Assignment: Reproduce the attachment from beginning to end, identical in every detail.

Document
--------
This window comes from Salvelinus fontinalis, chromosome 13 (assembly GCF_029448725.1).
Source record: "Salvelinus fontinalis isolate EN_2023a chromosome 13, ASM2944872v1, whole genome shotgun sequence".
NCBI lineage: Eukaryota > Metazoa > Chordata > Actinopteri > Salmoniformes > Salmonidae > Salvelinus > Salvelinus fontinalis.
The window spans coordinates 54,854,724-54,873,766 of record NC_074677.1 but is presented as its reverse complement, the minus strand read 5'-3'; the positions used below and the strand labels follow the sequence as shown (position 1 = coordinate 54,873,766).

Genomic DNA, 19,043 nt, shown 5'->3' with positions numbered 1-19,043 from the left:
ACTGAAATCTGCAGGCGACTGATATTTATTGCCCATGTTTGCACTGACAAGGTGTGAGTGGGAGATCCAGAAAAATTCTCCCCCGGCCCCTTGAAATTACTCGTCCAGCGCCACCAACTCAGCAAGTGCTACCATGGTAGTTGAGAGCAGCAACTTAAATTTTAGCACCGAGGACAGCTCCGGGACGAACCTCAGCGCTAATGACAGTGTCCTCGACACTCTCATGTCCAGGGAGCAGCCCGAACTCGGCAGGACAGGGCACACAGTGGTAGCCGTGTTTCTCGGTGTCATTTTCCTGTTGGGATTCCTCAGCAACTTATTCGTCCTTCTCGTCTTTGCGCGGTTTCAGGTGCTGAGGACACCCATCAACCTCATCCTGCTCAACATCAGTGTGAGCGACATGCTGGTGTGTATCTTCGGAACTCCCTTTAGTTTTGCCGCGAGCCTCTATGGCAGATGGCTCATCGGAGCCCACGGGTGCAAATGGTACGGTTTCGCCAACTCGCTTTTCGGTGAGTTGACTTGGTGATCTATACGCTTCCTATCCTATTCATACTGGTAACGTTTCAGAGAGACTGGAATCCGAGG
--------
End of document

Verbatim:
This window comes from Salvelinus fontinalis, chromosome 13 (assembly GCF_029448725.1).
Source record: "Salvelinus fontinalis isolate EN_2023a chromosome 13, ASM2944872v1, whole genome shotgun sequence".
NCBI lineage: Eukaryota > Metazoa > Chordata > Actinopteri > Salmoniformes > Salmonidae > Salvelinus > Salvelinus fontinalis.
The window spans coordinates 54,854,724-54,873,766 of record NC_074677.1 but is presented as its reverse complement, the minus strand read 5'-3'; the positions used below and the strand labels follow the sequence as shown (position 1 = coordinate 54,873,766).

Genomic DNA, 19,043 nt, shown 5'->3' with positions numbered 1-19,043 from the left:
ACTGAAATCTGCAGGCGACTGATATTTATTGCCCATGTTTGCACTGACAAGGTGTGAGTGGGAGATCCAGAAAAATTCTCCCCCGGCCCCTTGAAATTACTCGTCCAGCGCCACCAACTCAGCAAGTGCTACCATGGTAGTTGAGAGCAGCAACTTAAATTTTAGCACCGAGGACAGCTCCGGGACGAACCTCAGCGCTAATGACAGTGTCCTCGACACTCTCATGTCCAGGGAGCAGCCCGAACTCGGCAGGACAGGGCACACAGTGGTAGCCGTGTTTCTCGGTGTCATTTTCCTGTTGGGATTCCTCAGCAACTTATTCGTCCTTCTCGTCTTTGCGCGGTTTCAGGTGCTGAGGACACCCATCAACCTCATCCTGCTCAACATCAGTGTGAGCGACATGCTGGTGTGTATCTTCGGAACTCCCTTTAGTTTTGCCGCGAGCCTCTATGGCAGATGGCTCATCGGAGCCCACGGGTGCAAATGGTACGGTTTCGCCAACTCGCTTTTCGGTGAGTTGACTTGGTGATCTATACGCTTCCTATCCTATTCATACTGGTAACGTTTCAGAGAGACTGGAATCCGAGG